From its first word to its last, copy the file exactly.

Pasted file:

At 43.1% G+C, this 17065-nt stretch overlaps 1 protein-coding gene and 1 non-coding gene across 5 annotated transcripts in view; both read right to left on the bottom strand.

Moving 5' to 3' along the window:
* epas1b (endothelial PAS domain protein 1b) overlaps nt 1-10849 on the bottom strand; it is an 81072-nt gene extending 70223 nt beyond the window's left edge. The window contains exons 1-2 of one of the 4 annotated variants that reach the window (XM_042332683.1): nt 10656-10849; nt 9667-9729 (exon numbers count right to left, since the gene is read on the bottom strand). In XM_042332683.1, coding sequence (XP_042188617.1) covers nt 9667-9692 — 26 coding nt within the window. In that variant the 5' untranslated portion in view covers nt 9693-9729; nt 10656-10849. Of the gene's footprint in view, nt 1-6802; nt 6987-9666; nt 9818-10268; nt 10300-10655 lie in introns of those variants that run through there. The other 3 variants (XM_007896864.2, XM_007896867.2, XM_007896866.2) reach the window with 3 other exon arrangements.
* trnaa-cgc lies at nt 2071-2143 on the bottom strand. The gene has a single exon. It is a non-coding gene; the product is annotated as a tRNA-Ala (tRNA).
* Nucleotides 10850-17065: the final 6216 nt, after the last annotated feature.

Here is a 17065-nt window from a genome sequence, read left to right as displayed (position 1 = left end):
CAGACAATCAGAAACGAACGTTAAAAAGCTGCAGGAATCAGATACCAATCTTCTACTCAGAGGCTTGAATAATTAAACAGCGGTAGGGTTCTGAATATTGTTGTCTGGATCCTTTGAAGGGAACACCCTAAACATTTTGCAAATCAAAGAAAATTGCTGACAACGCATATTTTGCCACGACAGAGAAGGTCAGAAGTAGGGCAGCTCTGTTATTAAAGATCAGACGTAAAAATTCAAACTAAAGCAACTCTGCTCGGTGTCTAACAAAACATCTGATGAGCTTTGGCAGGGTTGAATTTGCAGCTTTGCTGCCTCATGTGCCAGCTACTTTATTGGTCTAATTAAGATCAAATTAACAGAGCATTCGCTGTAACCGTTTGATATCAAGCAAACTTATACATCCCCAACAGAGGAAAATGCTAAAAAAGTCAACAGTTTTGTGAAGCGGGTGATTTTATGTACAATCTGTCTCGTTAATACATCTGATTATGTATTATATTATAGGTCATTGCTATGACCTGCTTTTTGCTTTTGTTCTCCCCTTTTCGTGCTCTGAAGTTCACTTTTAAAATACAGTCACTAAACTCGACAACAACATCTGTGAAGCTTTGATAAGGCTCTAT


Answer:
At 43.1% G+C, this 17065-nt stretch overlaps 1 protein-coding gene and 1 non-coding gene across 5 annotated transcripts in view; both read right to left on the bottom strand.

Moving 5' to 3' along the window:
* epas1b (endothelial PAS domain protein 1b) overlaps nt 1-10849 on the bottom strand; it is an 81072-nt gene extending 70223 nt beyond the window's left edge. The window contains exons 1-2 of one of the 4 annotated variants that reach the window (XM_042332683.1): nt 10656-10849; nt 9667-9729 (exon numbers count right to left, since the gene is read on the bottom strand). In XM_042332683.1, coding sequence (XP_042188617.1) covers nt 9667-9692 — 26 coding nt within the window. In that variant the 5' untranslated portion in view covers nt 9693-9729; nt 10656-10849. Of the gene's footprint in view, nt 1-6802; nt 6987-9666; nt 9818-10268; nt 10300-10655 lie in introns of those variants that run through there. The other 3 variants (XM_007896864.2, XM_007896867.2, XM_007896866.2) reach the window with 3 other exon arrangements.
* trnaa-cgc lies at nt 2071-2143 on the bottom strand. The gene has a single exon. It is a non-coding gene; the product is annotated as a tRNA-Ala (tRNA).
* Nucleotides 10850-17065: the final 6216 nt, after the last annotated feature.

Here is a 17065-nt window from a genome sequence, read left to right as displayed (position 1 = left end):
CAGACAATCAGAAACGAACGTTAAAAAGCTGCAGGAATCAGATACCAATCTTCTACTCAGAGGCTTGAATAATTAAACAGCGGTAGGGTTCTGAATATTGTTGTCTGGATCCTTTGAAGGGAACACCCTAAACATTTTGCAAATCAAAGAAAATTGCTGACAACGCATATTTTGCCACGACAGAGAAGGTCAGAAGTAGGGCAGCTCTGTTATTAAAGATCAGACGTAAAAATTCAAACTAAAGCAACTCTGCTCGGTGTCTAACAAAACATCTGATGAGCTTTGGCAGGGTTGAATTTGCAGCTTTGCTGCCTCATGTGCCAGCTACTTTATTGGTCTAATTAAGATCAAATTAACAGAGCATTCGCTGTAACCGTTTGATATCAAGCAAACTTATACATCCCCAACAGAGGAAAATGCTAAAAAAGTCAACAGTTTTGTGAAGCGGGTGATTTTATGTACAATCTGTCTCGTTAATACATCTGATTATGTATTATATTATAGGTCATTGCTATGACCTGCTTTTTGCTTTTGTTCTCCCCTTTTCGTGCTCTGAAGTTCACTTTTAAAATACAGTCACTAAACTCGACAACAACATCTGTGAAGCTTTGATAAGGCTCTAT